NSW has recorded just eight new coronavirus cases in the last 24 hour period in a promising result as the state looks to squash a virus outbreak.
Only two of those new cases are those in hotel quarantine with the other six occurring through community transmission.
There has also been five additional cases since 9pm Thursday night, NSW Premier Gladys Berejiklian told reporters this morning.
It’s a promising result but authorities will remain on high alert.
“So while we are encouraged by the numbers of people coming forward and getting tested, while we are encouraged by the great detective work our health officials are doing, we remain in a state of high alert,” Ms Berejiklian said.
“Our general message to everybody in New South Wales is that we are doing OK but we are on high alert, we are very concerned. We are worried about any seeding that might have happened in Victoria, even a month or so ago that has been bubbling along beneath the surface.”
Of the six new cases announced from the previous 24 hour period, two cases are from unknown sources.
Of the five new cases since 9pm last night (which will be officially included in tomorrow’s figures), three of those are linked to the Crossroads Hotel cluster but are people who did not attend the venue. That takes the total number of cases linked to Casula to 42.
In order to stay on top of the outbreak, NSW has reintroduced restrictions on public gatherings and large events.
No singing or mingling at weddings, events
New pub restrictions came into effect at midnight which limit the size of group bookings to 10 people. This morning, the NSW Premier said those restrictions will be applied to all hospitality venues from Friday next week.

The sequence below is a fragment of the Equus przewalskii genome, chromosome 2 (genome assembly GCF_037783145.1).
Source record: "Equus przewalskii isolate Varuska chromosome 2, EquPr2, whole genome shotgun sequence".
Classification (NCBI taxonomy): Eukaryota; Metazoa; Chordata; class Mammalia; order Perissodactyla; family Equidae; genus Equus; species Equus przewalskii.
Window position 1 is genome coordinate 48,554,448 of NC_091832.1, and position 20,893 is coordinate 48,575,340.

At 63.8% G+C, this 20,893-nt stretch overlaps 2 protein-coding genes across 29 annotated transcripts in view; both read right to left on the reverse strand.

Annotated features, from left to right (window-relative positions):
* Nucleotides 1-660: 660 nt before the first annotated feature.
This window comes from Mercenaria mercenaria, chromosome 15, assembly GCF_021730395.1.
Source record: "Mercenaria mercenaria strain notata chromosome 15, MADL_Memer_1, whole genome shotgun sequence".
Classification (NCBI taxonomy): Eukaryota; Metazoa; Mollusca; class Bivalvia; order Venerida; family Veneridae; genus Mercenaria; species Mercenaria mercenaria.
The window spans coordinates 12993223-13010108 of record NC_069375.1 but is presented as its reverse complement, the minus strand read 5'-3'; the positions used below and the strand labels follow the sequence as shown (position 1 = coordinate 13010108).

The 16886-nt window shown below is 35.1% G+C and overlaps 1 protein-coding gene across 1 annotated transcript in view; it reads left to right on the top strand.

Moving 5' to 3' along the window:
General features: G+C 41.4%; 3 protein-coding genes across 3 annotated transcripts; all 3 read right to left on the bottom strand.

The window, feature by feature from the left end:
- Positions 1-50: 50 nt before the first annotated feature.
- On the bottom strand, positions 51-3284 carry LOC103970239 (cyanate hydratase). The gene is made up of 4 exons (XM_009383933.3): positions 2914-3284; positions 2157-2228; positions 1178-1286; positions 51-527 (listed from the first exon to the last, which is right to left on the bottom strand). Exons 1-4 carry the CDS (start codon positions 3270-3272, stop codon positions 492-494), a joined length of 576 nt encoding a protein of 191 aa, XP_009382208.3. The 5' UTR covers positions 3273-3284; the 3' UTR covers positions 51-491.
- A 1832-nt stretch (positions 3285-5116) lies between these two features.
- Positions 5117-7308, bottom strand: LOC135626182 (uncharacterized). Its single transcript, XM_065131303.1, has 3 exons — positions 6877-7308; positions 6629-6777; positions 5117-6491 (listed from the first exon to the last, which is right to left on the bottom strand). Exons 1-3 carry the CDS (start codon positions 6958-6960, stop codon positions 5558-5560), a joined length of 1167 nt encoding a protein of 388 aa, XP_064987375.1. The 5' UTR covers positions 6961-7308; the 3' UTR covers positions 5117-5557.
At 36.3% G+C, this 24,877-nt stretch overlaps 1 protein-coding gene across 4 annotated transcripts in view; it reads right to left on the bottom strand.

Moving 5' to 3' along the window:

New restrictions will be applied to weddings and funerals as well, putting a cap of 150 guests at weddings and strict controls on behaviour including no dancing, no singing and advice that guests must remain seated.
“For weddings and corporate events, the maximum number is 150, but again, completely seated, no dancing, no singing, no mingling,” Ms Berejiklian said.
“And please know that whether it's a cafe, a restaurant or club, a or a wedding, everybody indoors is subjected to the four square metre rule.”
Meanwhile for funerals, only 100 guests will be able to attend.
“Now, for funerals and places of worship, and we appreciate that this is a very difficult consideration for many families and communities, but for funerals and places of worship we are limiting that to 100.”
Police will be “stepping up their efforts” and dropping in unannounced to events including weddings and funerals to police the return of restrictions.
“We don’t apologise for that,” the Premier said.
You are still allowed to have a maximum of 20 people in your home, and that is unlikely to change in the immediate future.
Ms Berejiklian conceded that the new rules for weddings would mean many people choose to postpone their event.
The tightening of restrictions is designed to ensure community transmission does not get out of control as NSW authorites watch on at the rising caseload in Victoria.
“We have to assume, based on what has happened in Victoria, based on the numbers that we are seeing an New South Wales and based on the great detective work our health officials are doing, we have to assume there is a level of community transmission and these measures will reduce the risk of that community transmission getting out of control,” Ms Berejiklian said.
For residents in areas where cases have been detected, “you need to act immediately,” she said in urging the public to get tested.
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